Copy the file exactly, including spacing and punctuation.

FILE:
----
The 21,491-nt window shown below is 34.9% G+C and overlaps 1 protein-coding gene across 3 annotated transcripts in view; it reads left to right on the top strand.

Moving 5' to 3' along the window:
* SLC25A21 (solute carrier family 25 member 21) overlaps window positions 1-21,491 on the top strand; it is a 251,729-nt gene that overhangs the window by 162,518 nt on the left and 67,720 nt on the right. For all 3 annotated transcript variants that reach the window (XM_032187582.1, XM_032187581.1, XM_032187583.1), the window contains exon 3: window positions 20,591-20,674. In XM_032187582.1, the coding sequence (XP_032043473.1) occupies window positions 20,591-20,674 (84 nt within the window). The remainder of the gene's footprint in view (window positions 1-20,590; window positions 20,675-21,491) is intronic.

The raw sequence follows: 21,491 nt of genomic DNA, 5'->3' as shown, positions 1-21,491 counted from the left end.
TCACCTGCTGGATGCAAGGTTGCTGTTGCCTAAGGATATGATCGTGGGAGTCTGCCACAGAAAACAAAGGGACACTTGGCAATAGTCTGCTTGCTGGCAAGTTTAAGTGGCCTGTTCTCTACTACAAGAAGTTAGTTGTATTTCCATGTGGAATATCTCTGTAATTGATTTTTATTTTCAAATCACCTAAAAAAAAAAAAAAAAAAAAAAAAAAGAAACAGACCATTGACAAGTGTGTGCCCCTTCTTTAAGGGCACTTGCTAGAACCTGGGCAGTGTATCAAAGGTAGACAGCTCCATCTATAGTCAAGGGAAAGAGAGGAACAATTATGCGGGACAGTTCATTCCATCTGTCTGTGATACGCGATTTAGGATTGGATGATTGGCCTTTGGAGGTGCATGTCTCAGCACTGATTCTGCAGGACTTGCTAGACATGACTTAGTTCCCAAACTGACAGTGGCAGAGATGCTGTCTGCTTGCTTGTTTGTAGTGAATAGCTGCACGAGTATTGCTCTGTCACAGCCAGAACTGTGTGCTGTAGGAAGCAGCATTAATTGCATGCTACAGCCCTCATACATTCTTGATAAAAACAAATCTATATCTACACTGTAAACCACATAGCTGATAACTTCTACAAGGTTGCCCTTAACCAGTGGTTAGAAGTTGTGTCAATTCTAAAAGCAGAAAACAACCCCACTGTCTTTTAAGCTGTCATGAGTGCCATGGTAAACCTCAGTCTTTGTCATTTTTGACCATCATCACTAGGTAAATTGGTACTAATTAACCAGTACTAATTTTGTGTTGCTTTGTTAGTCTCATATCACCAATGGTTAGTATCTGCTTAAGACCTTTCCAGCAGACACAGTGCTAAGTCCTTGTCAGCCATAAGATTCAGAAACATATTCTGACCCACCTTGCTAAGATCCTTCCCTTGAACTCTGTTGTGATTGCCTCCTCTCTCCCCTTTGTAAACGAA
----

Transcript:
The 21,491-nt window shown below is 34.9% G+C and overlaps 1 protein-coding gene across 3 annotated transcripts in view; it reads left to right on the top strand.

Moving 5' to 3' along the window:
* SLC25A21 (solute carrier family 25 member 21) overlaps window positions 1-21,491 on the top strand; it is a 251,729-nt gene that overhangs the window by 162,518 nt on the left and 67,720 nt on the right. For all 3 annotated transcript variants that reach the window (XM_032187582.1, XM_032187581.1, XM_032187583.1), the window contains exon 3: window positions 20,591-20,674. In XM_032187582.1, the coding sequence (XP_032043473.1) occupies window positions 20,591-20,674 (84 nt within the window). The remainder of the gene's footprint in view (window positions 1-20,590; window positions 20,675-21,491) is intronic.

The raw sequence follows: 21,491 nt of genomic DNA, 5'->3' as shown, positions 1-21,491 counted from the left end.
TCACCTGCTGGATGCAAGGTTGCTGTTGCCTAAGGATATGATCGTGGGAGTCTGCCACAGAAAACAAAGGGACACTTGGCAATAGTCTGCTTGCTGGCAAGTTTAAGTGGCCTGTTCTCTACTACAAGAAGTTAGTTGTATTTCCATGTGGAATATCTCTGTAATTGATTTTTATTTTCAAATCACCTAAAAAAAAAAAAAAAAAAAAAAAAAAGAAACAGACCATTGACAAGTGTGTGCCCCTTCTTTAAGGGCACTTGCTAGAACCTGGGCAGTGTATCAAAGGTAGACAGCTCCATCTATAGTCAAGGGAAAGAGAGGAACAATTATGCGGGACAGTTCATTCCATCTGTCTGTGATACGCGATTTAGGATTGGATGATTGGCCTTTGGAGGTGCATGTCTCAGCACTGATTCTGCAGGACTTGCTAGACATGACTTAGTTCCCAAACTGACAGTGGCAGAGATGCTGTCTGCTTGCTTGTTTGTAGTGAATAGCTGCACGAGTATTGCTCTGTCACAGCCAGAACTGTGTGCTGTAGGAAGCAGCATTAATTGCATGCTACAGCCCTCATACATTCTTGATAAAAACAAATCTATATCTACACTGTAAACCACATAGCTGATAACTTCTACAAGGTTGCCCTTAACCAGTGGTTAGAAGTTGTGTCAATTCTAAAAGCAGAAAACAACCCCACTGTCTTTTAAGCTGTCATGAGTGCCATGGTAAACCTCAGTCTTTGTCATTTTTGACCATCATCACTAGGTAAATTGGTACTAATTAACCAGTACTAATTTTGTGTTGCTTTGTTAGTCTCATATCACCAATGGTTAGTATCTGCTTAAGACCTTTCCAGCAGACACAGTGCTAAGTCCTTGTCAGCCATAAGATTCAGAAACATATTCTGACCCACCTTGCTAAGATCCTTCCCTTGAACTCTGTTGTGATTGCCTCCTCTCTCCCCTTTGTAAACGAA